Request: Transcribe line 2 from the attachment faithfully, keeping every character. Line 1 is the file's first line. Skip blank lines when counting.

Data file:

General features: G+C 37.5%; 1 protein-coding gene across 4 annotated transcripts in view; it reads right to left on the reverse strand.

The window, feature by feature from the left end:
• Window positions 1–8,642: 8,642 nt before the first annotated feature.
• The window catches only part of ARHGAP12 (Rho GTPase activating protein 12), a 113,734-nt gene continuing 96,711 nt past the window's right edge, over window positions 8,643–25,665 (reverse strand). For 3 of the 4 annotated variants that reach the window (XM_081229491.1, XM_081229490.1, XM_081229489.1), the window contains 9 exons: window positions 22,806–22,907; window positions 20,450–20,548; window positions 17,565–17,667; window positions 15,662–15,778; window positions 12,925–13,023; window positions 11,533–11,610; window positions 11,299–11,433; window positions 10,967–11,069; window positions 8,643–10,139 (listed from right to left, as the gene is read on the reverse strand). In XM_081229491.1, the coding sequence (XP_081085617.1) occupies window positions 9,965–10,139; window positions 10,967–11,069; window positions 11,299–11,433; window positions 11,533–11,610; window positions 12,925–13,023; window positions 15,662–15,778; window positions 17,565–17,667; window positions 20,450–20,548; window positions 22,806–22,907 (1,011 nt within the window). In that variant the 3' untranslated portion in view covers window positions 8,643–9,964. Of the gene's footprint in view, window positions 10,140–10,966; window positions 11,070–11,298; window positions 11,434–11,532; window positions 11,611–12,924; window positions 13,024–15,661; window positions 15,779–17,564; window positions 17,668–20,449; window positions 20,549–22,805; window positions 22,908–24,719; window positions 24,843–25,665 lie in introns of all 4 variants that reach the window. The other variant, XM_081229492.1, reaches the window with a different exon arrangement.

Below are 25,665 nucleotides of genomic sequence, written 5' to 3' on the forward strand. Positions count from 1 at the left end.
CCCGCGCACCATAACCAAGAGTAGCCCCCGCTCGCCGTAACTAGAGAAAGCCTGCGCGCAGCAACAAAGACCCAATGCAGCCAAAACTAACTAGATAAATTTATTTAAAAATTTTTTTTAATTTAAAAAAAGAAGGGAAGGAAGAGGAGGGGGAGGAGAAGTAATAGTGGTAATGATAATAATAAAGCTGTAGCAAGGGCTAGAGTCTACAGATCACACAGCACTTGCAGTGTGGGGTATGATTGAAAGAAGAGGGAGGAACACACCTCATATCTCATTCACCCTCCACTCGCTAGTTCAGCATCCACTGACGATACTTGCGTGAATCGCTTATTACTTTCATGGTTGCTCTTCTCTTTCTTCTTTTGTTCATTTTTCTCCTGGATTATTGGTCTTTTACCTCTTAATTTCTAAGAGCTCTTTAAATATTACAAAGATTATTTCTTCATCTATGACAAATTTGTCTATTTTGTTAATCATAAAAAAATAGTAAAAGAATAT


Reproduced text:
The window, feature by feature from the left end: